Perspectives After the Orioles Series (And Some Thoughts On Aaron Judge)
by Paul Semendinger
April 30, 2021
The Yankees started showing some life, until they lost yesterday in ten innings.
Of course, they should have shown something…they were playing the Orioles. And yet, all the mighty Yankees could do was split the four games.
The following are some of my thoughts and perspectives following the Orioles series:
If the Yankees can’t dominate the Orioles, something is very much a problem. In yesterday’s game, the Yankees’ #5 through #9 batters were all batting under .200 when I checked the Gamecast in the 5th inning. These were the hitters and their batting averages:
I was glad to see Corey Kluber pitch so well earlier in the series. I was glad he pitched into the 6th inning. That’s a huge step in the right direction.
I still believe in Kluber and Jamison Taillon.
The Yankees have to push Kluber and Taillon a bit more now and have them battle through tough stretches and get into the 6th inning (or more) regularly.
I will never understand Aaron Boone’s obsession with putting a power hitter (Judge and now Stanton) in the #2 spot in the batting order. I think sometimes teams try to show how brilliant they are by doing things that make little to no sense.
The other day I shared the stat that since the start of the 2019 season, Judge has 41 homers (very good) but just 87 runs batted in (not very good). That stat basically says that Judge will drive home runs when he homers, and rarely (if ever) else. That’s bad. Some responses came back stating that Judge’s lack of RBIs is more a reflection of the fact that few runners are on when he’s batting. With that I offer Exhibit #431 as to why your power hitter should not be batting second. Of course there aren’t many runners on. That’s why power hitters don’t bat second. This has been so obvious from the start.
Just because an idea is a new one, does not mean it is brilliant. For over 100 years, the game’s best power hitters rarely batted in the #2 spot. I decided to look up the names of various power hitters (some of the best in the game’s history) to see how often they batted second in their career. Here are the results:
Babe Ruth – 8 times
Hank Aaron – 93 times
Ted Williams – 57 times
Stan Musial – 45 times
Reggie Jackson – 106 times
Willie McCovey – 100 times
Mickey Mantle – 63 times
Willie Mays – 130 times
Jimmy Foxx – 12 times
Ty Cobb – 232 times
These players each played thousands of games. Why were all their managers so clueless as to not bat them second? Maybe it’s because second is not the best spot for a power hitter.
I am also sure I could make a longer list.. Better yet, I would love someone to share the name of any power hitter that routinely batted second in any batting order, ever. Are the Yankees that smart that they have found the magic formula? (If so, why are the Yankees losing so much?)
Going back to the list , Ty Cobb, a lifetime .366 hitter, batted third 1, 791 times, and fourth 834 times. They didn’t even bat Ty Cobb second very often!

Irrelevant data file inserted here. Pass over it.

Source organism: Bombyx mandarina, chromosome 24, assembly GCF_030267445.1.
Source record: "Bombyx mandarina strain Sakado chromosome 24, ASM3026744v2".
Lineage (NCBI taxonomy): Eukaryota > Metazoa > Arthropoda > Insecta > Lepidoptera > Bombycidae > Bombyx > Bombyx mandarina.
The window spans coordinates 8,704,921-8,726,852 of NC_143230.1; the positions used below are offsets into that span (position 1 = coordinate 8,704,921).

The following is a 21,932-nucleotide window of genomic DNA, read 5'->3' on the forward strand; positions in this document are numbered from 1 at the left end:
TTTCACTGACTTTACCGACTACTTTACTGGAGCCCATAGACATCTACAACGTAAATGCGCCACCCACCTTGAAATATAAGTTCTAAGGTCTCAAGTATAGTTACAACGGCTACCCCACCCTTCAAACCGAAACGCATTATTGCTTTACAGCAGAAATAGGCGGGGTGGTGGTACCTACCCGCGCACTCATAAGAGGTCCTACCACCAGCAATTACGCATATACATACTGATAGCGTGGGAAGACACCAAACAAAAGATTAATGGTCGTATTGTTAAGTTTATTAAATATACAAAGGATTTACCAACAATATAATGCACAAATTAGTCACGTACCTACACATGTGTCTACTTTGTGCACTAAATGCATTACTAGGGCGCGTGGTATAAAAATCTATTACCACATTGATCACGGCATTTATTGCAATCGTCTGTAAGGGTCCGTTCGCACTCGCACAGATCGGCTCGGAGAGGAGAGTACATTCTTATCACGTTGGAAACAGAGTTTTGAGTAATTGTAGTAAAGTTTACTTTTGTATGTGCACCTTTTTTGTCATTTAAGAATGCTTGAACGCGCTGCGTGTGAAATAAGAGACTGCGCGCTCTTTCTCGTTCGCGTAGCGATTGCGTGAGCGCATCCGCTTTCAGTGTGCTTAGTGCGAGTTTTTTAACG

Aaron Judge has batted second 274 times. If we add up very other spot in the batting order combined combined, it totals 171 games.
Speaking of Judge, he was out of the lineup for the last two games of the Orioles series. For a player to be a superstar, he needs to play. Judge misses a ton of time…and the reasons why are always mysterious. “Judge out again…” “Questions Abound.”
Simple question, if you owned the Yankees, would you extend Aaron Judge’s contract?
Aaron Judge is the face of the Yankees. He is the Yankees’ biggest star. He’s also, in a way, a representation of the concern with this team. I sense that when it is all said and done, Aaron Judge will not be remembered as a great player, he’ll more be remembered as a “He Could Have Been Great” player.
How many times has Aaron Judge played in 115 games in a season since his rookie year? (Never)
How many times has Aaron Judge batted .280 in a season since his rookie year? (Never)
What percentage of games has Aaron Judge missed since the start of the 2018 season? (35.6%)
How many times has Aaron Judge hit 30 or more homers in a season since his rookie year? (Never)
How many times has Aron Judge driven in 70 or more runs in a season since his rookie year? (Never)
I hate sharing all of those stats, but they’re real and they tell a real story. It’s one that isn’t a happy story and I’m afraid that the story won’t get any better. (I hope I am very wrong.)
I know I’m one of the very few saying this, but everybody loves Exit Velocity. The Yankees love showing how hard their players hit the ball. “Man did he crush that.” The Yankees batters who typically have the highest Exit Velo are Giancarlo Stanton, Aaron Judge, and Gary Sanchez. Care to guess their combined batting average in 2021? It’s .237. I submit that there is a lot more to hitting than exit velocity and that the Yankees focus on this is hurting them, rather than making them better.
How about they just hit the ball?
The Yankees have not played any team with a .500 record in 2021. Yet, the Yankees are 11-14.
The Yankees are on pace to win 71 games in 2021.
Since August 1, 2020, the Yankees are 39-40.
At what point do the Yankees admit that this has become a real problem?
I hate the extra inning rule, with a passion. It’s not real baseball. It’s a gimmick, a bad gimmick. It makes a mockery of the game.
The Yankees must take two of three, at least, from the lowly Tigers. They have to.
Let’s Go Yankees!